It is well accepted that state responsibility arises under international law for denial of justice. This might occur, for example, where a state court abuses its supervisory function over an international arbitration. In the investment treaty context, a denial of justice by host state courts would normally lead to a fairly straight forward breach of the fair and equitable treatment standard or other applicable minimum standards of treatment in the investment treaty. What if, however, the treaty’s arbitration clause only provides jurisdiction for expropriation? Can state intervention in arbitral proceedings also result in expropriation? If so, under what circumstances will this occur? The 30 June 2009 award of the ICSID Tribunal in Saipem S.p.A. v. Bangladesh addresses these questions. In this brief comment, I query whether the tribunal’s reasoning with respect to its finding of expropriation is sound.
The facts are relatively straight forward. A construction contract between Saipem and Petrobangla provided for arbitration under the ICC Rules with Dhaka, Bangladesh as the seat of arbitration. A dispute arose and Saipem began an arbitration. During the arbitration, the ICC Tribunal denied several procedural requests submitted by Petrobangla relating to witness statements and evidence. Petrobangla then challenged the ICC Tribunal’s order in local courts and sought revocation of the ICC Tribunal’s authority under the Bangladeshi Arbitration Act of 1940. A local court in the so-called “Revocation Decision” revoked the authority of the ICC Tribunal on the basis that the ICC Tribunal had conducted the arbitral proceedings improperly. The ICC Tribunal continued proceedings despite the local court decision and eventually rendered an award in Saipem’s favour. Petrobangla then applied to set aside the ICC award. The High Court Division of the Supreme Court of Bangladesh denied the application on the basis that, since the ICC Tribunal’s authority had been revoked, the ICC Award was a nullity in the eye of the law: “A non-existent award can neither be set aside nor can it be enforced.”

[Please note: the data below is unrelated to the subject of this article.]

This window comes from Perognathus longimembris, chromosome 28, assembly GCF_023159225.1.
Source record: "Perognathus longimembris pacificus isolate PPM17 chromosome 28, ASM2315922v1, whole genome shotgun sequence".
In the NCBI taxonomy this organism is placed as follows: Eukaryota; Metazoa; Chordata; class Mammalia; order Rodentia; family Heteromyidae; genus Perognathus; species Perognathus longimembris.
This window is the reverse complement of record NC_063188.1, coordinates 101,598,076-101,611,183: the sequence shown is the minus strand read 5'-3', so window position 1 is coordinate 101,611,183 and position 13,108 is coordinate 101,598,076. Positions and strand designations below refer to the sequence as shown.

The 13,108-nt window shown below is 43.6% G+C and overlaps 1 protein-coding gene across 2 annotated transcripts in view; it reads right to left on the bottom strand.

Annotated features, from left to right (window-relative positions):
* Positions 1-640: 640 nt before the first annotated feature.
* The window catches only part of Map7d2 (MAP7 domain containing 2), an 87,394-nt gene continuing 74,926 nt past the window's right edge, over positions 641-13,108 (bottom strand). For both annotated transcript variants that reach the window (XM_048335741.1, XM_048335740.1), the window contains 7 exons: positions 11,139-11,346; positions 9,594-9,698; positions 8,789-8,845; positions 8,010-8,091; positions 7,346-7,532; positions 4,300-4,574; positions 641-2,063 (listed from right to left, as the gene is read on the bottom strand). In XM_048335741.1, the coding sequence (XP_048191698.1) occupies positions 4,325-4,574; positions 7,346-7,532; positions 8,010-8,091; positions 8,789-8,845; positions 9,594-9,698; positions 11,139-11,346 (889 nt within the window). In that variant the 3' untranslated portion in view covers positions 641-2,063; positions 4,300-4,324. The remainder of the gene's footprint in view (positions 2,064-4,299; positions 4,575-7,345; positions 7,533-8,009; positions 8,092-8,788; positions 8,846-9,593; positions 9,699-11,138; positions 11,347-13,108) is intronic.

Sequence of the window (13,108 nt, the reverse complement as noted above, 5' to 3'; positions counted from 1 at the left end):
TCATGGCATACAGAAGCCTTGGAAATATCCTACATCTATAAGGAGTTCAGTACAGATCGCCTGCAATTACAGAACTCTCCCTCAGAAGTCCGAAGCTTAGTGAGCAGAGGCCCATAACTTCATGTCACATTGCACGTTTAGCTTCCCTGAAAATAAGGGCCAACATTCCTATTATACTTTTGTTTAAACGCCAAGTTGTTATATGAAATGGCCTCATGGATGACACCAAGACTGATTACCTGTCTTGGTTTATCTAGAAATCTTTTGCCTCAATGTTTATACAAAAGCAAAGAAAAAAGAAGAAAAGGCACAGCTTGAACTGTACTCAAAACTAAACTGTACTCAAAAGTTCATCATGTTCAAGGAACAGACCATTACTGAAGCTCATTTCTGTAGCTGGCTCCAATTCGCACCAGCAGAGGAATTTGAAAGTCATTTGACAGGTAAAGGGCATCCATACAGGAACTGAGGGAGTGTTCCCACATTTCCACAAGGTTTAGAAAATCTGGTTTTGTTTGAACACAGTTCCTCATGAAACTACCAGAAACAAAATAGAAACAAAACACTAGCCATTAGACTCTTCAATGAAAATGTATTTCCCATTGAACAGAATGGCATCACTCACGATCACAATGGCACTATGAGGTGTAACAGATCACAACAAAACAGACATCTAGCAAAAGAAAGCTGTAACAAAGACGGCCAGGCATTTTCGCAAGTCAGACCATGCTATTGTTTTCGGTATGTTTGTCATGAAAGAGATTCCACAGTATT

Saipem then commenced a claim under the Bangladesh-Italy bilateral investment treaty for the expropriation of its investment (the BIT only provided jurisdiction with respect to expropriation claims). In its pleadings, Saipem stated that its claim:
relates to the expropriation by Bangladesh of (i) its right to arbitration of its disputes with Petrobangla; (ii) the right to payment of the amounts due under the Contract as ascertained in the ICC Award; (iii) the rights arising under the ICC Award, including the right to obtain its recognition and enforcement in Bangladesh and abroad; and therefore (iv) the residual value of its investment in Bangladesh at the time of the ICC Award, consisting of its credits under the Contract. All these matters are facets of the same issue. The focus of the Claimant’s case is that its right to payment under the Contract as ascertained by, and incorporated in, the ICC Award has been expropriated by the unlawful decisions of the Bangladeshi courts that revoked the authority of the ICC arbitrators and declared the ICC Award null and void, thus precluding its enforcement in Bangladesh or elsewhere. The net result of all this was, obviously, to deprive the Claimant of the compensation for [the expropriation of] its investment. (Award, para 102).
The Saipem ICSID Tribunal stated that the “primary issue in the present arbitration is whether the intervention of the courts of Bangladesh remained within the limits of their supervisory jurisdiction and whether that intervention amounted to an expropriation” (para. 116). The Saipem Tribunal found that there was an expropriation based on the following reasons:
– the Bangladeshi court actions resulted in substantially depriving Saipem of the benefit of the ICC Award (para. 129);
– the Supreme Court ruling that the ICC Award is a nullity is “tantamount to a taking of the residual contractual rights arising from the investments as crystallised in the ICC Award” (para. 129);